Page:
The Swiss educator Johann Heinrich Pestalozzi (1746-1827) envisioned a science of education based on the psychology of child development. He laid the foundation of the modern primary school.
Johann Pestalozzi was born in Zurich on Jan. 12, 1746. His father died shortly afterward, and Pestalozzi was raised in poverty. This early experience with the life of degradation of the poor developed in him an acute sense of justice and a determination to help the underprivileged. He chose to enter the ministry, but his studies in theology at the University of Zurich were without distinction. He tried law and politics, but his humanitarianism was mistaken for radicalism and he became very unpopular even with those he sought most to help. In 1769 he settled on his farm, "Neuhof, " at Birr, Switzerland, where he planned to fight poverty by developing improved methods of agriculture.
At Neuhof, Pestalozzi realized that schoolteaching was his true vocation and that as a schoolmaster he could fulfill his desire to improve society by helping the individual to help himself. In 1775 he turned his farm into an orphanage and began to test his ideas on child rearing. In 1780 he wrote The Hours of a Hermit, a series of generally sad maxims reflecting his view of man's somber plight in the world and the failure of his own attempts at reform at Neuhof. He first experienced success with Leonard and Gertrude (1783), which was widely acclaimed and read as a novel and not, as it was intended to be, as an exposition of his pedagogical ideas.
His newfound fame brought Pestalozzi to Stanz, where he took over an orphanage in 1798, and then to Burgdorf, where he ran a boarding school for boys from 1800 to 1804. In 1801 he published How Gertrude Teaches Her Children, a sequel to his earlier novel and an expansion of his educational thought. But it was at Yverdun, where he was the director for the next 20 years of a boarding school for boys of many nationalities, that Pestalozzian principles of education were applied and observed by world leaders.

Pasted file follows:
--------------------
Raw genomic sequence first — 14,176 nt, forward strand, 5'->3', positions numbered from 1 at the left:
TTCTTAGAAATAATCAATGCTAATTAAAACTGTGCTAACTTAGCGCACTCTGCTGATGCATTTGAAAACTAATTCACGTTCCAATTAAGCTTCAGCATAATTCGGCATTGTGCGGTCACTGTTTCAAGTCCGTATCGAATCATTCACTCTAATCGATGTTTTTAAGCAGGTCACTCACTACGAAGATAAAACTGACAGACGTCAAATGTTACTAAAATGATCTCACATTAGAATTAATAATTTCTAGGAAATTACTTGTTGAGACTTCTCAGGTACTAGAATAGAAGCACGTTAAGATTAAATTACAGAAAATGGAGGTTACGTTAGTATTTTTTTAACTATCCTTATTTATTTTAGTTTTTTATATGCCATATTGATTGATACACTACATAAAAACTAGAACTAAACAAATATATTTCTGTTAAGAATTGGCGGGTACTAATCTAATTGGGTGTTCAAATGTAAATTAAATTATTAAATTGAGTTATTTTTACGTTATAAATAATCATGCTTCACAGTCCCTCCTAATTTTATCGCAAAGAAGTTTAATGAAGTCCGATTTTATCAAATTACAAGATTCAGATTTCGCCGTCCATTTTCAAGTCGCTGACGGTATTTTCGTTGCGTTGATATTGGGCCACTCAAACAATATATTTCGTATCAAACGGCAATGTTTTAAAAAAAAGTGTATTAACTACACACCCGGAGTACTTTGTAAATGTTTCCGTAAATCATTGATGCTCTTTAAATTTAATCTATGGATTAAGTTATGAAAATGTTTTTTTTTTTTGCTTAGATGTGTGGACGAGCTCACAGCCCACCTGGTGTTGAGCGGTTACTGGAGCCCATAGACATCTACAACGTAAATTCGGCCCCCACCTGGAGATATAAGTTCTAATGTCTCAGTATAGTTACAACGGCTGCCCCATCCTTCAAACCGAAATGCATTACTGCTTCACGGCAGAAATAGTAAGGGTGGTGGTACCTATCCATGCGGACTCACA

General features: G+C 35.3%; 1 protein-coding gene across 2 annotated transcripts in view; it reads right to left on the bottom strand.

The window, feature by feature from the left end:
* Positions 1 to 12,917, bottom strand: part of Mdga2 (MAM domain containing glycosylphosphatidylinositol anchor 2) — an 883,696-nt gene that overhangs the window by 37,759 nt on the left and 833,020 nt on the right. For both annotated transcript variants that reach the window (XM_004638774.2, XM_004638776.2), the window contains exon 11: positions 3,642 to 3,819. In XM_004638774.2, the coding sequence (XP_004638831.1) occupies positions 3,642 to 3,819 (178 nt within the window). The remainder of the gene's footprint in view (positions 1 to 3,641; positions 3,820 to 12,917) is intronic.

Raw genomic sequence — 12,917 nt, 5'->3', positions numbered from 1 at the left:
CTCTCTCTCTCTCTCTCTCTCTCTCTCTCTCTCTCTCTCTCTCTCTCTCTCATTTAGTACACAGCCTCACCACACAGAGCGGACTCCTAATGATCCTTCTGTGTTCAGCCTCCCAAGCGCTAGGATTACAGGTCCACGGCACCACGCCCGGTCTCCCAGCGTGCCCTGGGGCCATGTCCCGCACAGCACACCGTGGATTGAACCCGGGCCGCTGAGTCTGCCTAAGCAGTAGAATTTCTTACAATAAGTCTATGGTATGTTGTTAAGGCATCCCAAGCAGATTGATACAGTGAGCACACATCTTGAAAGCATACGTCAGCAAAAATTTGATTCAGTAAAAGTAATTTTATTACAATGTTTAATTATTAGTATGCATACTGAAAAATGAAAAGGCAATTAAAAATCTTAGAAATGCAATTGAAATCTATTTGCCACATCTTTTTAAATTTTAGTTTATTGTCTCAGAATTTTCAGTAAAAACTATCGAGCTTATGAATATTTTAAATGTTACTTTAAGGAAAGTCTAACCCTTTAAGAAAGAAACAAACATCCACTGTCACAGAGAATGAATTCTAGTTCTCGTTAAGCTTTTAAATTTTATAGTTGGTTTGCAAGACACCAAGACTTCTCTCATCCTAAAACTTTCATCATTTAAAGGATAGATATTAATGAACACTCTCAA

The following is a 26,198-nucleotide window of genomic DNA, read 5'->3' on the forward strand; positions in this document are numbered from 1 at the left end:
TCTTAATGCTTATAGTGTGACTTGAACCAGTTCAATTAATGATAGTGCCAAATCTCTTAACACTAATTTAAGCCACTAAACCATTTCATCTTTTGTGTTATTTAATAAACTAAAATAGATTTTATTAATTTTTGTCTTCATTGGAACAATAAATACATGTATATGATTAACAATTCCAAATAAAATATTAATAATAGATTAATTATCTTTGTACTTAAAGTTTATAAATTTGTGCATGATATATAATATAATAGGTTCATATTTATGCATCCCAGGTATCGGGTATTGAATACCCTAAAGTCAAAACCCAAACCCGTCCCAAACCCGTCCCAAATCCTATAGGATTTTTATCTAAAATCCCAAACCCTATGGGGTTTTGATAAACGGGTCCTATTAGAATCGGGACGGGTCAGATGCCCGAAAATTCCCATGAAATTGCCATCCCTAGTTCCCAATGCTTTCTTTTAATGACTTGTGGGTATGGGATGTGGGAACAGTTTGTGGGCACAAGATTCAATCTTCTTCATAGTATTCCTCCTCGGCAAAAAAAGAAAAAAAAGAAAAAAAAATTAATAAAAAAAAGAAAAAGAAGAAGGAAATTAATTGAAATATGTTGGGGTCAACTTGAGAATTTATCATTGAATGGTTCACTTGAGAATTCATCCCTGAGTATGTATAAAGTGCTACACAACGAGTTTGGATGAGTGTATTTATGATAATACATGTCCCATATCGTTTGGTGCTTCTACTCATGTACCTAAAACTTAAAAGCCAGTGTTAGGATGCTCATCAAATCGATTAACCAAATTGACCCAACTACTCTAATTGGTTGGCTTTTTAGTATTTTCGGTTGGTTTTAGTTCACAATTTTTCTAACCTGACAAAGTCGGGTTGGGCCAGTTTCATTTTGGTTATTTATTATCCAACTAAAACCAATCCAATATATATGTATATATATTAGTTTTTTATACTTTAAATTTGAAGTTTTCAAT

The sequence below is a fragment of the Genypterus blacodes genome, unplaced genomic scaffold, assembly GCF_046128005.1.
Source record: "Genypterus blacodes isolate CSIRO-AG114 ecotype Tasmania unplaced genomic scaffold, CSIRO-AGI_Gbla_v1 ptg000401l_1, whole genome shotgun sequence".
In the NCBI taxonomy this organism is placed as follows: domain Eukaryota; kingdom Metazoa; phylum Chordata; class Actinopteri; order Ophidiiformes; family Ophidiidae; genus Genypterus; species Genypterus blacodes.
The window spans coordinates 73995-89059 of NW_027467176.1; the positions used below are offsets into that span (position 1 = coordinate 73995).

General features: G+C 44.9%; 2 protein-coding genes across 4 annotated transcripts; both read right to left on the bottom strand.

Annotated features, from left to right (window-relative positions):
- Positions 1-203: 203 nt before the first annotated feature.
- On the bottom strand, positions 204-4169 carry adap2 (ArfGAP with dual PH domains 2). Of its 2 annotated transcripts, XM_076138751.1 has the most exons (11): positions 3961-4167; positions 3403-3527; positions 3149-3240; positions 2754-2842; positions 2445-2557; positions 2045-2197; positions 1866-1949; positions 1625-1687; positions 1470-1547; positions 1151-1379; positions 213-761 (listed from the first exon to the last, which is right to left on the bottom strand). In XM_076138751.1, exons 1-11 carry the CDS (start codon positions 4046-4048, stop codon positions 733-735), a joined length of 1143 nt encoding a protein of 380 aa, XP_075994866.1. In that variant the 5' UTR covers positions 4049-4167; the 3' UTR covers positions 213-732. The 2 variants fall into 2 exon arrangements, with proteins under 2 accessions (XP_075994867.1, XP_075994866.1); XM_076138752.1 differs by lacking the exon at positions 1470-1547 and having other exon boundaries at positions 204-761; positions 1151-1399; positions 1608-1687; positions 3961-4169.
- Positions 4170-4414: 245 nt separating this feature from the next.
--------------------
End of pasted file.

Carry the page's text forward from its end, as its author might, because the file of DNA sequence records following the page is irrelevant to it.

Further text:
According to Pestalozzi, "the full and fruitful development" of the child according to his own nature is the goal of education. The school and teachers provide only the environment and guidance, respectively, most appropriate to free expression that allows the natural powers of the child to develop. Instruction should be adapted to each individual according to his particular changing, unfolding nature. Rather than from books, the child should learn by observing objects of the real world. Sense perceptions are of supreme importance in the development of the child's mind. Pestalozzi described such a detailed methodology both for child development and for the study of the child that a definite system of teacher training evolved also.
Honors flowed in; Yverdun became a showplace. These were two causes of the ultimate collapse of the school. Pestalozzi's fame brought out some of his more disagreeable characteristics, and the original atmosphere of fellowship disappeared in the influx of visitors to the school. The school closed amid disputes and lawsuits; Pestalozzi died an embittered man on Feb. 17, 1827, in Brugg. But his ideas were used in establishing national school systems during the 19th century, and his influence among educators continues to be great to this day.
The best books on Pestalozzi are in German. In English the two works of J. A. Green, The Educational Ideas of Pestalozzi (1907) and Life and Work of Pestalozzi (1913), are still useful. Gerald L. Gutek, Pestalozzi and Education (1968), explores Pestalozzi's contributions to contemporary educational theory and practice.
Downs, Robert Bingham, Heinrich Pestalozzi, father of modern pedagogy, Boston, Twayne Publishers 1975. □